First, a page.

Reading Patrick Modiano
As Mark Polizotti wrote in the Yale Press log:
“At first blush, the qualities suggested by Patrick Modiano’s fictions do not shout “Nobel.” Unlike Sartre (the laureate malgre lui), with his grand philosophical pronouncements, or France’s previous honoree, J. M. G. Le Clezio, Modiano tends to keep to himself, in narratives that are often barely 100 pages long and that rarely seem to rise above a murmur. () The novelist Harry Mathews has identified the particular qualities of Modiano’s writings as “intimacy, precision, and a ruthless avoidance of reassuring conclusions.” The best of these writings combine fiction, nonfiction, and memoir, bringing into play elements of political and personal history in a fluid, seamless whole. What keeps them all together, what keeps them moving (in both senses of the word), is the beauty of his phrasing and the clarity of vision that informs it, along with a truly human curiosity and inclusiveness. And alongside this, an abiding love of Paris, a resurrection of its obscure byways and lost neighborhoods, that make his novels an armchair explorer’s grimoire.”
Join us as we explore the work of Nobel Laureate Patrick Modiano with Mark Polizzotti, Sam Sacks, and Sal Robinson.
Co-presented by the Bridge and the PEN Translation Committee, PEN American Center. In English. Free and open to the public. No RSVP necessary.
Mark Polizzotti is the author of eight books, including the collaborative novel S. (1991),Lautréamont Nomad (1994), Revolution of the Mind: The Life of André Breton (Farrar, Straus & Giroux, 1995; revised ed., 2009), Luis Buñuel’s Los Olvidados (British Film Institute, 2006), and Bob Dylan: Highway 61 Revisited (Bloomsbury, 2006). His essays and reviews have appeared in ARTnews, Bookforum, The Nation, The New Republic, Parnassus, Partisan Review, The Wall Street Journal, and elsewhere. The translator of over forty books from the French, including works by Gustave Flaubert, Patrick Modiano, Marguerite Duras, André Breton, Raymond Roussel, and Jean Echenoz, he directs the publications program at The Metropolitan Museum of Art in New York. His translation of three novellas by Modiano was published under the title Suspended Sentences by the Margellos World Republic of Letters series, Yale University Press, in November 2014.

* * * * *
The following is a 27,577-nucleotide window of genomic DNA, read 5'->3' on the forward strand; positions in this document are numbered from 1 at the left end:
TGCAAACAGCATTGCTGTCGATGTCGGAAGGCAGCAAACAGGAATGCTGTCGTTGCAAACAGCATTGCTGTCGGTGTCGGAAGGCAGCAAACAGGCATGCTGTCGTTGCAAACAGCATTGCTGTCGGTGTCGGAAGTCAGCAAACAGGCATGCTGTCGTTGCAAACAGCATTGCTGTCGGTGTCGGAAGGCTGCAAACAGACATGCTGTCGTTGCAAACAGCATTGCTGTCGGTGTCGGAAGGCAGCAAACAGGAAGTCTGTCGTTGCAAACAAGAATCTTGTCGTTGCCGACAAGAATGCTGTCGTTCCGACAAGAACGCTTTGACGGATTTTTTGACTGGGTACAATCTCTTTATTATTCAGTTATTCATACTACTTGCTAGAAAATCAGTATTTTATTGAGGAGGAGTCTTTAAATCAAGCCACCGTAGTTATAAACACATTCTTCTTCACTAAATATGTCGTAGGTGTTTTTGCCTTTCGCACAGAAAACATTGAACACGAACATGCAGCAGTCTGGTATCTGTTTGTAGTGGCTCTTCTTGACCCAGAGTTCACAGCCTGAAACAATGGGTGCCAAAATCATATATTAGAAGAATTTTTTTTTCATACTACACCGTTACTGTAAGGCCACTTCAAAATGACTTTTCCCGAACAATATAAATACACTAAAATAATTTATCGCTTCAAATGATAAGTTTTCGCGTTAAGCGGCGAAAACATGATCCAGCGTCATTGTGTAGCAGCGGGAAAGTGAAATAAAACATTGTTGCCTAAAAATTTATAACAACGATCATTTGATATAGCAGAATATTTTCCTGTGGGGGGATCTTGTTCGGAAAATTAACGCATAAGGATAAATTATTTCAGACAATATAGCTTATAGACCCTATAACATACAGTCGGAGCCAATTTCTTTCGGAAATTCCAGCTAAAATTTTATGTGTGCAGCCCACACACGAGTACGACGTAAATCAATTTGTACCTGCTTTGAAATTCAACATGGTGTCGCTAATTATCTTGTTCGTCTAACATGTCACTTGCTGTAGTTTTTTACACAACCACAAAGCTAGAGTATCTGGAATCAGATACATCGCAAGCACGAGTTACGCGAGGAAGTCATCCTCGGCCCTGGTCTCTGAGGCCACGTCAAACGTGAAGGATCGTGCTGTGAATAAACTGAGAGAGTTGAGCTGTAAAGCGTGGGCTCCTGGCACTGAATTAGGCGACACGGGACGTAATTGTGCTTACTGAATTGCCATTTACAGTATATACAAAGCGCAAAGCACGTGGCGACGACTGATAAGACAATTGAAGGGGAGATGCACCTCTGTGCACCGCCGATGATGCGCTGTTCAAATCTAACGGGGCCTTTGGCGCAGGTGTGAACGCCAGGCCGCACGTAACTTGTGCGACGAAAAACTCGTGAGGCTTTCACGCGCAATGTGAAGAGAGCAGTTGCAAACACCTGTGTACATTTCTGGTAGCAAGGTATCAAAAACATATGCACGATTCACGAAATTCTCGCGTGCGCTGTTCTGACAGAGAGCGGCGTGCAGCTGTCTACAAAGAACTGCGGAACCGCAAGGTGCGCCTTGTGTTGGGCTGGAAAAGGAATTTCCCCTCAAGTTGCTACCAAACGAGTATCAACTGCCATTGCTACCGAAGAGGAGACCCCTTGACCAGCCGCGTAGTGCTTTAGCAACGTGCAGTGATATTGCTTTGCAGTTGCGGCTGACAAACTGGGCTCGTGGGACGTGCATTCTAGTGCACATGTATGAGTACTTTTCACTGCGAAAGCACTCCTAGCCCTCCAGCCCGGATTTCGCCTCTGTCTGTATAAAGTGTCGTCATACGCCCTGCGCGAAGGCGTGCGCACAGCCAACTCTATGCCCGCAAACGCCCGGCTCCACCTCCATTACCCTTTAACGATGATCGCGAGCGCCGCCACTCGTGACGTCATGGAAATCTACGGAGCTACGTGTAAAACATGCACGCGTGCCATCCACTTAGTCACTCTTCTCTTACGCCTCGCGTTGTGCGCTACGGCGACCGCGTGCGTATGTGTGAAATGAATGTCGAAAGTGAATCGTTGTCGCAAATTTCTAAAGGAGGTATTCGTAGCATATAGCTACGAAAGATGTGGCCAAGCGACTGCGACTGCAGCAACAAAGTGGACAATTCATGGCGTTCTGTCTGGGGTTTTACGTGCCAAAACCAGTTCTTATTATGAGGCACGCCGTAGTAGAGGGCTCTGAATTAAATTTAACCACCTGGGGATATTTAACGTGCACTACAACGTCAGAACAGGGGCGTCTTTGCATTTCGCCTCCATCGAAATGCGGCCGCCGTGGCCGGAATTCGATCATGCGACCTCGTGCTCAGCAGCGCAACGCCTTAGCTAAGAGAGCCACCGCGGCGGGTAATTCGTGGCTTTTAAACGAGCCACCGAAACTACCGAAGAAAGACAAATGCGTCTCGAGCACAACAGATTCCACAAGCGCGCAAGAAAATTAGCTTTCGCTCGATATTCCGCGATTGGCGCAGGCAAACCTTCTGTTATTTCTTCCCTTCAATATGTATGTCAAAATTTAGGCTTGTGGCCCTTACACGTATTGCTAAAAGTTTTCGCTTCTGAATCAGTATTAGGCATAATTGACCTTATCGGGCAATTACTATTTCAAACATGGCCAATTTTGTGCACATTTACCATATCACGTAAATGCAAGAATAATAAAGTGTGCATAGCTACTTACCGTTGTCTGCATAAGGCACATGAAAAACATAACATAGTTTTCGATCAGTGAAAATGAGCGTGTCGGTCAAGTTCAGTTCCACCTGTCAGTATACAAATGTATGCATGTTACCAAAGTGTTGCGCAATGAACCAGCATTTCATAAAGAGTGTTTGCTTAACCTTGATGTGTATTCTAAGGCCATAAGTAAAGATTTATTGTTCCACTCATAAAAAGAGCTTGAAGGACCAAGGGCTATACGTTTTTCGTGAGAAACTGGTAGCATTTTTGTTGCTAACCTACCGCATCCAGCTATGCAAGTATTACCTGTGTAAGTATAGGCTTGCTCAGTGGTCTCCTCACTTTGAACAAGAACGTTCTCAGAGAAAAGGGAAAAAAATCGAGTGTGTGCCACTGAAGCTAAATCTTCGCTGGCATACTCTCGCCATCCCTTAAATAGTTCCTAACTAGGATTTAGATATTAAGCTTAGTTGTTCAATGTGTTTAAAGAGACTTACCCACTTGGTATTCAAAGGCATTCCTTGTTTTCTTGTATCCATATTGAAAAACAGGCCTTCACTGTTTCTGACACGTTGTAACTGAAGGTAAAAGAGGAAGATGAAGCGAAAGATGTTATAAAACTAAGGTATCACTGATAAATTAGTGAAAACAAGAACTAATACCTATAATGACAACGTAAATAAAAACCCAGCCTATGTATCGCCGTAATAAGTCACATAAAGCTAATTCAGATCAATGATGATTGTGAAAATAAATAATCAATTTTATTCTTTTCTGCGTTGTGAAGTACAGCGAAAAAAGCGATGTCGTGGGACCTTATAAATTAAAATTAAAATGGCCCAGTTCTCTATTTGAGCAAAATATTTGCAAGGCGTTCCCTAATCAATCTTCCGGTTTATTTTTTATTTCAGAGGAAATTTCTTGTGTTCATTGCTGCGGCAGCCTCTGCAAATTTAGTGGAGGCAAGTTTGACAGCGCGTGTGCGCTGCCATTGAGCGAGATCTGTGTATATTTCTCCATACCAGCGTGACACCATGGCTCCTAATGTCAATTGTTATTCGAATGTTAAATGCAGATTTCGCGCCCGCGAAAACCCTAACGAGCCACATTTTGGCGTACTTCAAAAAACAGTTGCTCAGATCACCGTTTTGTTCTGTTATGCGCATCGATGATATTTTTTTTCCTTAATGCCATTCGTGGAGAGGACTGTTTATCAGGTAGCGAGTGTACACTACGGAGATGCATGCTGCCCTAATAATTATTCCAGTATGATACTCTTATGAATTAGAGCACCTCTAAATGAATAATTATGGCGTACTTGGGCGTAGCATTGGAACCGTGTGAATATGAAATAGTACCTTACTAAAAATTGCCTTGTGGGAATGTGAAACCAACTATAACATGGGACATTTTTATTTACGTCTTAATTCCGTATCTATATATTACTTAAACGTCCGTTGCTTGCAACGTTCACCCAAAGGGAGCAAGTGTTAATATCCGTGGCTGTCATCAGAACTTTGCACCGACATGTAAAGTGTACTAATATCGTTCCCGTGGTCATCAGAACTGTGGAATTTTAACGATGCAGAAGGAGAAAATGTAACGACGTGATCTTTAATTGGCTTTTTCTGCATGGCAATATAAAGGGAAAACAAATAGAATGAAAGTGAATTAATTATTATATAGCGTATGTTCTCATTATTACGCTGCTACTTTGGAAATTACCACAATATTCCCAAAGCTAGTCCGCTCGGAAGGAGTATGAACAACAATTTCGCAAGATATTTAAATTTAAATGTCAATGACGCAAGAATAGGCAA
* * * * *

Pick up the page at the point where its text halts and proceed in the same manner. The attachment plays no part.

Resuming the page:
Sam Sacks writes the Wall Street Journal’s weekly Fiction Chronicle. He is also a founding editor of the online arts and literature journal Open Letters Monthly. His criticism has appeared in the London Review of Books, Commentary, Prospect, the New Yorker’s book blog Page-Turner, the Barnes & Noble Review, and elsewhere. He lives in New York City.
Sal Robinson is a former editor of international literature at Houghton Mifflin Harcourt and Melville House, and co-founder of The Bridge Series.